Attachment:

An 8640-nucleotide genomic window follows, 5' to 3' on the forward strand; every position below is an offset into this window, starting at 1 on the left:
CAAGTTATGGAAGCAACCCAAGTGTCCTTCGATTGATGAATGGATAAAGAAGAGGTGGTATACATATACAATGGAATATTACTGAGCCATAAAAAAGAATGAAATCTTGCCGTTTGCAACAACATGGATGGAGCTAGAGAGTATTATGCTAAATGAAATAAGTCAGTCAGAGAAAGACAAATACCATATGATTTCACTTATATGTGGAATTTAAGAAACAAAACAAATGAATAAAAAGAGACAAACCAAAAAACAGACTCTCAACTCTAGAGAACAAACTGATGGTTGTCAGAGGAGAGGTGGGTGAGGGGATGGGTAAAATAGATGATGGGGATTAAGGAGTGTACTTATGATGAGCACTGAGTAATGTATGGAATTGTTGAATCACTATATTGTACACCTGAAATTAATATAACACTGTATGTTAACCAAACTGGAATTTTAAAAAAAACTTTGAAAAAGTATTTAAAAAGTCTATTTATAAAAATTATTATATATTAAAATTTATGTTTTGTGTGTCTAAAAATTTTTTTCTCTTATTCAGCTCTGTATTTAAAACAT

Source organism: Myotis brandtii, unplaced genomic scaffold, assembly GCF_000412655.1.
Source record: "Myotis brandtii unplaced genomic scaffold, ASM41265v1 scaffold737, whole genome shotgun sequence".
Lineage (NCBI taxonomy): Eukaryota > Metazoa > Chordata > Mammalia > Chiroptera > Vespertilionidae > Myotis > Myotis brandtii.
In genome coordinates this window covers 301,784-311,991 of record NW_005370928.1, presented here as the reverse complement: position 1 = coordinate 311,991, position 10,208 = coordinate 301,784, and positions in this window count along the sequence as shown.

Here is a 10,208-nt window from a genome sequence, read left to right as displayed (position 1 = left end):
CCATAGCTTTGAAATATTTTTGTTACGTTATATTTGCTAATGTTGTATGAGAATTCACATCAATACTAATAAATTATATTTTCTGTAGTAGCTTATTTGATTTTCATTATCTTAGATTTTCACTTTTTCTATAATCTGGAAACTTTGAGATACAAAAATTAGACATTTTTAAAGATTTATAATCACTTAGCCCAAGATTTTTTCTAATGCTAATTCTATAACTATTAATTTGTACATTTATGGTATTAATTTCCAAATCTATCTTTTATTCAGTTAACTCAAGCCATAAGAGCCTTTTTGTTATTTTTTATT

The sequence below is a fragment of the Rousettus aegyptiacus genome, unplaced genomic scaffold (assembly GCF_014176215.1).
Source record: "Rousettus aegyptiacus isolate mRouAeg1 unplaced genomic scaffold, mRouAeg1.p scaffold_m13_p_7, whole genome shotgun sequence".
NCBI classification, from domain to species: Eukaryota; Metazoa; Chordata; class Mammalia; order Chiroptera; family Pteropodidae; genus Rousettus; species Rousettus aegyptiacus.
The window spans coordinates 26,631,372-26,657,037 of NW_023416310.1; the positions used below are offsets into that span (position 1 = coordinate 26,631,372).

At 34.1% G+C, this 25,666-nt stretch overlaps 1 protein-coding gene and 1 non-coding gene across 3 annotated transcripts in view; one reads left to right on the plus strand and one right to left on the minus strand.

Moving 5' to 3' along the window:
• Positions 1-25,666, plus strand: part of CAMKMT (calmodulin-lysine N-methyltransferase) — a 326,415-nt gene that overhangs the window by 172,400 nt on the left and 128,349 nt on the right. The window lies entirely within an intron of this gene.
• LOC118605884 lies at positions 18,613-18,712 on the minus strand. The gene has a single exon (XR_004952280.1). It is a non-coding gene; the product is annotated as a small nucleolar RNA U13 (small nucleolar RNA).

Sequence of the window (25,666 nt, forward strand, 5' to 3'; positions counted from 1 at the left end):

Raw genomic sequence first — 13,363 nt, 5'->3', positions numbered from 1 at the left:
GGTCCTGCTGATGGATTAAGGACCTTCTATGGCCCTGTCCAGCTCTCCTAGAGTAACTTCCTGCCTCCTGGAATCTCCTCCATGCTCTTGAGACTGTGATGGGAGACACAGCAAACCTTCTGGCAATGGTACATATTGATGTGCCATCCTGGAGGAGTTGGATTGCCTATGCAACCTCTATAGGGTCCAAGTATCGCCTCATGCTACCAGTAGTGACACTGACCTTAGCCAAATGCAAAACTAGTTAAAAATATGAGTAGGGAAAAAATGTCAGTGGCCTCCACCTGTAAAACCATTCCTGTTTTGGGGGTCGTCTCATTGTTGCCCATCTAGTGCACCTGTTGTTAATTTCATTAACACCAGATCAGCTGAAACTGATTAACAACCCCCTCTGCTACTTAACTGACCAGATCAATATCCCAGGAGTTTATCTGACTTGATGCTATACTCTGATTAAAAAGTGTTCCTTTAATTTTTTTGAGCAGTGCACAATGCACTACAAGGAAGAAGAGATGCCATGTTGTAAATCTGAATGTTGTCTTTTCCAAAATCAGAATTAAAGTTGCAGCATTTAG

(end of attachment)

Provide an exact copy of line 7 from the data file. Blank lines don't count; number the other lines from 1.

Here is a 10,208-nt window from a genome sequence, read left to right as displayed (position 1 = left end):